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Sunday, February 16, 2014

Where Have All the Zombies Gone

It's over.  Zombies are dead.

Let me clarify that last statement: I don't mean zombies are undead, I mean they're dead: kaput, finished, muertos, finito, skerrrkk. (Drawing finger across neck.)

Oh, yes, there's still the TV show The Walking Dead, but a look at some of the episodes reveals the script writers are on their last wobbly, staggering legs.  Last December a fat, jolly zombie in a red suit surprised everyone by coming down the chimney and teaching the true meaning of Christmas.  Upcoming episodes will feature zombie-cameos by eighties icon, Mr. T. (If he doesn't actually die first) and a thrill-packed scene in which Daryl must escape a throng of zombies by jumping a tank full of sharks in a motorcycle.

The fact is, we overdid it on zombies.  In 1992 alone there were 3,769 zombie films made; I myself was in three of them (Zombie Pajama Party, Zombies, Huh?, and Zombie, Zombie, Who's Got the Zombie)  There were Zombie Theme Parks, Zombie Plush Toys, Zombie Breakfast Cereals.  We let zombies get out of hand, which is a shame.  Zombies became just another way to make a fast buck, but before they got commercialized, they used to mean something.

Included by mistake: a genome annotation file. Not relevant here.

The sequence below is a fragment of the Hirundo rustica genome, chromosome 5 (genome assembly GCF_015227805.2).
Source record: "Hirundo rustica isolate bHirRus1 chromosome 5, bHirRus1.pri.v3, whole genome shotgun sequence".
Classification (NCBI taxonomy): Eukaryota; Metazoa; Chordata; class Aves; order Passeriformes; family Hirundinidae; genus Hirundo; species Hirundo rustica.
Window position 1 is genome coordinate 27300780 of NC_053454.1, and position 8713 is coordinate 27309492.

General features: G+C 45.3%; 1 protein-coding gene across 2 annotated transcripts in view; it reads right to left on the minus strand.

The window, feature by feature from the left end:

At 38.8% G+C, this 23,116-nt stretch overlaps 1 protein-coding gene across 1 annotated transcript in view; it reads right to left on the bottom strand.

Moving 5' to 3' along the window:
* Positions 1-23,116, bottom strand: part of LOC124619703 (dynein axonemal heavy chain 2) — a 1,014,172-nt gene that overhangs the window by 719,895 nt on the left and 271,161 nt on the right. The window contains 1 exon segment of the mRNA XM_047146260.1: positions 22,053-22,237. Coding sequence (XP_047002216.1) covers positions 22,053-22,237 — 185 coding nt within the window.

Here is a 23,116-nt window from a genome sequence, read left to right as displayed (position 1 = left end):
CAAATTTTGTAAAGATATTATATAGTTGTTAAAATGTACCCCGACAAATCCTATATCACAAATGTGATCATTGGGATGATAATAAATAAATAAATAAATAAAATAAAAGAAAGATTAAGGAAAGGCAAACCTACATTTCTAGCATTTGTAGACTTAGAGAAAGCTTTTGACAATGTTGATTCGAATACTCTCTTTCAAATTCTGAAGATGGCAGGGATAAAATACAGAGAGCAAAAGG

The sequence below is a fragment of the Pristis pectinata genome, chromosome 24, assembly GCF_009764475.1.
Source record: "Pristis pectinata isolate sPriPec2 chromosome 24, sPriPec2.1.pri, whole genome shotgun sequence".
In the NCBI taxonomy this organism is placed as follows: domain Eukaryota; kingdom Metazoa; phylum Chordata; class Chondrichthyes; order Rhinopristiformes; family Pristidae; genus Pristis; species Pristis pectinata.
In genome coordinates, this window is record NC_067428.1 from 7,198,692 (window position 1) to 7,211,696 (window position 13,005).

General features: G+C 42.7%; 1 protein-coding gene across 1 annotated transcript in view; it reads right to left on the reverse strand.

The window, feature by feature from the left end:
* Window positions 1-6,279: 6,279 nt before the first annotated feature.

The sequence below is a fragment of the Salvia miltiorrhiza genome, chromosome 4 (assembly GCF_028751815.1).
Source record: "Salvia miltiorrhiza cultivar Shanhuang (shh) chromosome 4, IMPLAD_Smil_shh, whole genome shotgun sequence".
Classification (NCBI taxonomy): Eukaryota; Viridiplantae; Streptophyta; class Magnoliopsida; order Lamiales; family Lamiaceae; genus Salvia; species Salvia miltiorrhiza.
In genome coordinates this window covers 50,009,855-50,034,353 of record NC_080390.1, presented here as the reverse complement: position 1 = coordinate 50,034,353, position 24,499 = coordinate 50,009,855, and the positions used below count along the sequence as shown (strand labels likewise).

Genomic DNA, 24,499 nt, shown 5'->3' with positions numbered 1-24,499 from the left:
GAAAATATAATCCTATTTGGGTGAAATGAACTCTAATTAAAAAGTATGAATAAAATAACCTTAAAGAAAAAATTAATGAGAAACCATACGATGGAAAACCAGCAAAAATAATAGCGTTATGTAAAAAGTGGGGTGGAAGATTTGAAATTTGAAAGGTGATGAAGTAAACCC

One day my grandchildren will ask me, "Dr. Martin," (I'm going to make my grandkids call me "Dr. Martin") Dr. Martin, what were zombies?"  And I'll sigh, and I'll wipe a tear from my cheek perhaps, and say, "They're something we used to be scared of a long, long time ago."  And then I'll raise my laser at the bulbous-headed brain-eating aliens coming over the hill.

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